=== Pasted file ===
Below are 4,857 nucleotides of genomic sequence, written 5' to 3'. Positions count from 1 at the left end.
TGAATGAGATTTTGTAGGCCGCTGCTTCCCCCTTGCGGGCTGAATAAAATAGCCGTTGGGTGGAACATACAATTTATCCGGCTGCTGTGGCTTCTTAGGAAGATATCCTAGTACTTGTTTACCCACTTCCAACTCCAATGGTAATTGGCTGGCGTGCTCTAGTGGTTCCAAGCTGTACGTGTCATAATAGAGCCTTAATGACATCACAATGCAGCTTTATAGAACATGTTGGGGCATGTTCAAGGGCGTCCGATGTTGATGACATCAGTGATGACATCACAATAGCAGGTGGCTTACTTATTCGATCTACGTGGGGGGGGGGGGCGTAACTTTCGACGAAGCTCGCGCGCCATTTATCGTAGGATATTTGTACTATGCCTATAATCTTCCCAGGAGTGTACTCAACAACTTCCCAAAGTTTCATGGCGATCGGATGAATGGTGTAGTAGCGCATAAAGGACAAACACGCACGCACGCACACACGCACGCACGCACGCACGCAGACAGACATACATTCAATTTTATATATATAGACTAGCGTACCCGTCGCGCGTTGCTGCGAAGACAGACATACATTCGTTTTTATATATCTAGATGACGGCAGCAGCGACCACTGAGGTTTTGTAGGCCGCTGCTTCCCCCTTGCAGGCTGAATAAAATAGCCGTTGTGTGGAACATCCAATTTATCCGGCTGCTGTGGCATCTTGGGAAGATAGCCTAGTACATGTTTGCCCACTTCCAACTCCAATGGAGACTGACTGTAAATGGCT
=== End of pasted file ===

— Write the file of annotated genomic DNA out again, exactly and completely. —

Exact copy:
Below are 4,857 nucleotides of genomic sequence, written 5' to 3'. Positions count from 1 at the left end.
TGAATGAGATTTTGTAGGCCGCTGCTTCCCCCTTGCGGGCTGAATAAAATAGCCGTTGGGTGGAACATACAATTTATCCGGCTGCTGTGGCTTCTTAGGAAGATATCCTAGTACTTGTTTACCCACTTCCAACTCCAATGGTAATTGGCTGGCGTGCTCTAGTGGTTCCAAGCTGTACGTGTCATAATAGAGCCTTAATGACATCACAATGCAGCTTTATAGAACATGTTGGGGCATGTTCAAGGGCGTCCGATGTTGATGACATCAGTGATGACATCACAATAGCAGGTGGCTTACTTATTCGATCTACGTGGGGGGGGGGGGCGTAACTTTCGACGAAGCTCGCGCGCCATTTATCGTAGGATATTTGTACTATGCCTATAATCTTCCCAGGAGTGTACTCAACAACTTCCCAAAGTTTCATGGCGATCGGATGAATGGTGTAGTAGCGCATAAAGGACAAACACGCACGCACGCACACACGCACGCACGCACGCACGCAGACAGACATACATTCAATTTTATATATATAGACTAGCGTACCCGTCGCGCGTTGCTGCGAAGACAGACATACATTCGTTTTTATATATCTAGATGACGGCAGCAGCGACCACTGAGGTTTTGTAGGCCGCTGCTTCCCCCTTGCAGGCTGAATAAAATAGCCGTTGTGTGGAACATCCAATTTATCCGGCTGCTGTGGCATCTTGGGAAGATAGCCTAGTACATGTTTGCCCACTTCCAACTCCAATGGAGACTGACTGTAAATGGCT